I read Scott McClanahan's Stories the other day. I don't know him, but he sent it to me. It's really good. I had a similar reaction to it that I had to the manuscript of Noah Cicero's Burning Babies back when. Thought it seemed sloppy at first, then got very very into it, and read the whole thing in a sitting, basically. It has a number of wonderful stories. They seem to run roughly chronologically backward in the main character's life. They are surreal and macabre and mundane. He and his friends hit a deer and try to put it out of its misery by running over it again and again, but it won't die. A man becomes obsessed with a homeless man who harassed him and keeps running into the man and fighting with him. (The end of that story is particularly great.) A boy's father becomes irate about a possum that keeps going through the garbage. The voice of the narrator is sad, selfish, empathetic, sincere, bitter, and somehow consistent. The only thing I didn't like about the stories is that in many cases, the last two or three sentences go a little too far, suddenly becoming "literary" in a way that the stories and the voice don't naturally lend themselves to. Other than that, however, they are great. I haven't read anything about this collection, published by Six Gallery, anywhere else (although I don't read as many literary blogs as I should, so for all I know it's already big on the indie lit circuit), but it's very much worth dropping a couple bucks on.


I saw three movies in the theater in the last 24 hours. An American Werewolf in London at Lincoln Center with John Landis speaking was the first. I've seen it a couple times before, but man, what a fucking great movie. Perfect, perfect balance of humor and horror. And Landis wrote it when he was eighteen. He seems like an awesome guy.

Today I saw Zombieland, which I liked way more than I expected to. The infamous cameo was underwhelming after all I've heard about it, but still funny. What made the movie excellent was the very tight (although sometimes too hip/clever) script and the funny, committed performances by Jesse Eisenberg (who seems like a much, much better version of Michael Cera), Woody Harrelson, Abigail Breslin, and the hot, weird-looking Emma Stone. And many good lines. "Do you want to feel how hard I can punch?" "Someone's in danger of getting hair brushed over her ear!"

Then I saw Where the Wild Things Are, which I've been excited to see for a very long time now. The artistry that went into it is admirable, as are the intentions, but I was bored and frustrated. God, this movie feels like a chore. It lacks any sense of anarchy (pretty important for any adaption of the book) or whimsy or fun. I loved the first thirty seconds, up until right after the title flashes. Then we get some vague shit about Max's life and how his mom has a tough job and a boyfriend and life is hard. Trite. Then it's off to Wild Thing land and the trouble really starts. The Wild Things are some boring motherfuckers. There's one good joke that involves two owls, but the sense of wild fun and anything-can-happen invention that made Being John Malkovich such a miraculous experience is absent from this movie. The Wild Things mutter and mope and bicker and pout and it goes on forever. What a trudge.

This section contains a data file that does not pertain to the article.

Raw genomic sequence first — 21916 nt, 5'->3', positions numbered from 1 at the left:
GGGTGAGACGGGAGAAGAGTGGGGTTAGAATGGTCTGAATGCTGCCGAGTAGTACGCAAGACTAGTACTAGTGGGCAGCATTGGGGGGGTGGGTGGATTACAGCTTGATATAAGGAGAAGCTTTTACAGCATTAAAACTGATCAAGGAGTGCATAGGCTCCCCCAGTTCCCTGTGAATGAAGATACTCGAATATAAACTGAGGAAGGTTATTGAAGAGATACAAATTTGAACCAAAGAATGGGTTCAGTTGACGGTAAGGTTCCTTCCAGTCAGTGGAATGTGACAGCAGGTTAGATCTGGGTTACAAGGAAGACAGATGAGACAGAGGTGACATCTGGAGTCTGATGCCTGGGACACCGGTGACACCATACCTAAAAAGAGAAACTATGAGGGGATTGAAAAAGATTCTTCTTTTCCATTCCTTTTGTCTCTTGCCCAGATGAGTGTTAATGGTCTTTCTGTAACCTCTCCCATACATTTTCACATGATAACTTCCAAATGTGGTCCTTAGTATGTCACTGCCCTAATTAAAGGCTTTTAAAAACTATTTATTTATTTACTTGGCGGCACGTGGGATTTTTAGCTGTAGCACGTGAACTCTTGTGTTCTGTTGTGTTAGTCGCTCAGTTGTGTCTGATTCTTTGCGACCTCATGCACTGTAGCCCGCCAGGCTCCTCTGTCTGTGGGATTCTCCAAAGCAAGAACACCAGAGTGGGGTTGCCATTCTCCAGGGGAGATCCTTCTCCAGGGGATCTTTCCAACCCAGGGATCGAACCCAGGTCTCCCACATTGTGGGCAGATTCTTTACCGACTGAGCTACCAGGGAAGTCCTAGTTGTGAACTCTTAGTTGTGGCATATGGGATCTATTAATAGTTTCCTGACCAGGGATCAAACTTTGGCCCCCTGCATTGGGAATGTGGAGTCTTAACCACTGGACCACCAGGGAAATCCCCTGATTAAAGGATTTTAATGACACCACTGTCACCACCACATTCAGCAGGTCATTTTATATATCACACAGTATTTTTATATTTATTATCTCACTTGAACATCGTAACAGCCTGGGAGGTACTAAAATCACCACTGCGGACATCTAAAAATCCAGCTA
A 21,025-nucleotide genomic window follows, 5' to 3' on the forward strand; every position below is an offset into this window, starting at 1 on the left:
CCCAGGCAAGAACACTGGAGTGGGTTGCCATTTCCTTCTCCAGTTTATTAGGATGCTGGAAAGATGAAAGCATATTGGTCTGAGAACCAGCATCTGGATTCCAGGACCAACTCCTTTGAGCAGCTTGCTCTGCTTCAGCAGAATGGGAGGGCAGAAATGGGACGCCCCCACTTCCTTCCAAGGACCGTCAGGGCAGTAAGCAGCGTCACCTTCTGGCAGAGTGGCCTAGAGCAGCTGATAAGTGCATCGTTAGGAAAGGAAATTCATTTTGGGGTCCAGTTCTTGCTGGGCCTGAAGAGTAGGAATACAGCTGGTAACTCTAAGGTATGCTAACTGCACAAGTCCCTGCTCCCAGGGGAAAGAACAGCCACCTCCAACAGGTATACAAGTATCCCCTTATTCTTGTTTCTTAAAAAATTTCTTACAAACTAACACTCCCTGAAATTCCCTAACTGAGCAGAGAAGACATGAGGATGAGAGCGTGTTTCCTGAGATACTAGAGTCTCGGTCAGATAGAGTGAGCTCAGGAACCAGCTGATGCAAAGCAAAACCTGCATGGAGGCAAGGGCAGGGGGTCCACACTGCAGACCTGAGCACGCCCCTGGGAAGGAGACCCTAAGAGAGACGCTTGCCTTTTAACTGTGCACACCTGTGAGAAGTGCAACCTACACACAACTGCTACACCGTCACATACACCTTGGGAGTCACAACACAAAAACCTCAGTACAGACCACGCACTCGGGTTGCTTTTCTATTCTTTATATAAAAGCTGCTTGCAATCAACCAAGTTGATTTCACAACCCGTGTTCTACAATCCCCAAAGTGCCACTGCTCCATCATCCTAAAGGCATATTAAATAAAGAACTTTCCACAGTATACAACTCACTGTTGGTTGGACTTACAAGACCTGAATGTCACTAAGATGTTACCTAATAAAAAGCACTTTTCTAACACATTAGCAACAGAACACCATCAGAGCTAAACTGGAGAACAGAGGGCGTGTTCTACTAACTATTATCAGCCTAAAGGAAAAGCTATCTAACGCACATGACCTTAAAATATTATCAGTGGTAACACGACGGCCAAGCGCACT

Thursday, October 15, 2009


John Madera reviewed Midnight Picnic in The Collagist. Cool.


Have you ever seen Stalker? It's a Tarkovsky film about a man--a "stalker"--whose job is to guide people illegally into cordoned-off zones where aliens have visited. The aliens have left, and now the Visitation Zones are off-limits because the laws of physics don't apply there anymore and there are bizarre, incomprehensible dangers. It's a great premise and a fascinating movie, but not a great one.

It's based on a Russian novel called Roadside Picnic by Arkady and Boris Strugatsky. Here's the Wikipedia page. The novel has roughly the same premise but is tonally and structurally completely different. It's also, apparently, out of print. But if you Google it, you can get the .pdf of the manuscript online for free. I read it recently on my computer. It's quite short, and kind of great. I'd love to adapt this into a script. How do I find out who has the rights?

Sunday, October 11, 2009


I saw the other day that one of my favorite magazines just published a new essay by John Crowley. It's a wonderful essay, involving the collapse of the financial system and the Large Hadron Supercollider and much more.